ich client. Fat client. Thin client. Web client. Add another to the list: the so-called smart client
. But what is a smart client? A smart client:
- Uses local CPU power
- Communicates with Web services
- Supports online/offline scenarios
- Uses the device hardware
- Provides automatic software updates
But here's a better question: Why should you use a smart client?
Running your application in the browser is like having your office in the elevator. Alan Cooper
Just because it's a popular place and gets a lot of traffic doesn't mean it offers the best environment for the work you need to do.
It reminds me of the tremendous uptake of ASP.NET shortly after the .NET Framework was announced. Because ASP.NET was first of the .NET citizens to market, many companies began using it immediately and never evaluated other technologies such as Windows Forms. But ASP.NET is not a good choice for all applications.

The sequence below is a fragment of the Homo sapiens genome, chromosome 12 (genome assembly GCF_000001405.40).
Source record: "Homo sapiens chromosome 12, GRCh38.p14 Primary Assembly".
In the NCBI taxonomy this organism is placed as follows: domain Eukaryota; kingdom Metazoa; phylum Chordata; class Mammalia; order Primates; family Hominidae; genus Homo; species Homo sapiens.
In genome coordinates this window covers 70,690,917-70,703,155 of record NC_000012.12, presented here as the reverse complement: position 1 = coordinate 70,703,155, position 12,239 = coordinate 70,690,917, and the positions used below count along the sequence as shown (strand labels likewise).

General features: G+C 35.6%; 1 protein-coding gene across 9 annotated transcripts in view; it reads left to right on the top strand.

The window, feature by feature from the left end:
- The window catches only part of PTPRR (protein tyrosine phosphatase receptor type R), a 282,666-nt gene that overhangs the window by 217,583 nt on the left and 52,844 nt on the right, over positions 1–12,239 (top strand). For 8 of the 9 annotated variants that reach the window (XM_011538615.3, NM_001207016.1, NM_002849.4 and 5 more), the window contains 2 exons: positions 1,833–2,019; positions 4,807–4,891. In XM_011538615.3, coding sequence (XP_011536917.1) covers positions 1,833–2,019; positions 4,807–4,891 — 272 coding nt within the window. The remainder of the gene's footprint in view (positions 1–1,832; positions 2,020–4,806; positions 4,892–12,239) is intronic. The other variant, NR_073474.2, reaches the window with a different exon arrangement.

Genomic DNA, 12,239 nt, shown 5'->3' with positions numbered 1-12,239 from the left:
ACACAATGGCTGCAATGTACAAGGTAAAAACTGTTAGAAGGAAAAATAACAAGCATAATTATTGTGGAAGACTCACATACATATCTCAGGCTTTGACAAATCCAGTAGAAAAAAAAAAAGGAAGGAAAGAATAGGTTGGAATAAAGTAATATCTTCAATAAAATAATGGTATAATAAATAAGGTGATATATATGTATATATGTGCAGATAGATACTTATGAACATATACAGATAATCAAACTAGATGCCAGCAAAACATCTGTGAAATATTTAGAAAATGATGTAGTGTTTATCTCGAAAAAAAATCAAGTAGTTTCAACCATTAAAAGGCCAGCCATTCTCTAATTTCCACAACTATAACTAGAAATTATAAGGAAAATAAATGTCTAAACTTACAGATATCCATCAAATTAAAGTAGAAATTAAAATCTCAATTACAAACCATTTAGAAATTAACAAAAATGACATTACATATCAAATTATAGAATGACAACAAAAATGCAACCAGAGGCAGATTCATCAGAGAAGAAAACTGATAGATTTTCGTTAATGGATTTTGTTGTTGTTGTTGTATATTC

The biggest advantage ASP.NET has is its simple deployment. Still, ASP.NET can't provide the powerful graphical features of a Windows Forms application. And everything in ASP.NET is based on request and response messages, each of which requires a round-trip to the server. In many situations a smart client would result in more powerful and user friendly applications.
|What You Need:
Visual Studio .NET 2005 Community Technology Preview (May 2004)
Smart Client Offline Application Block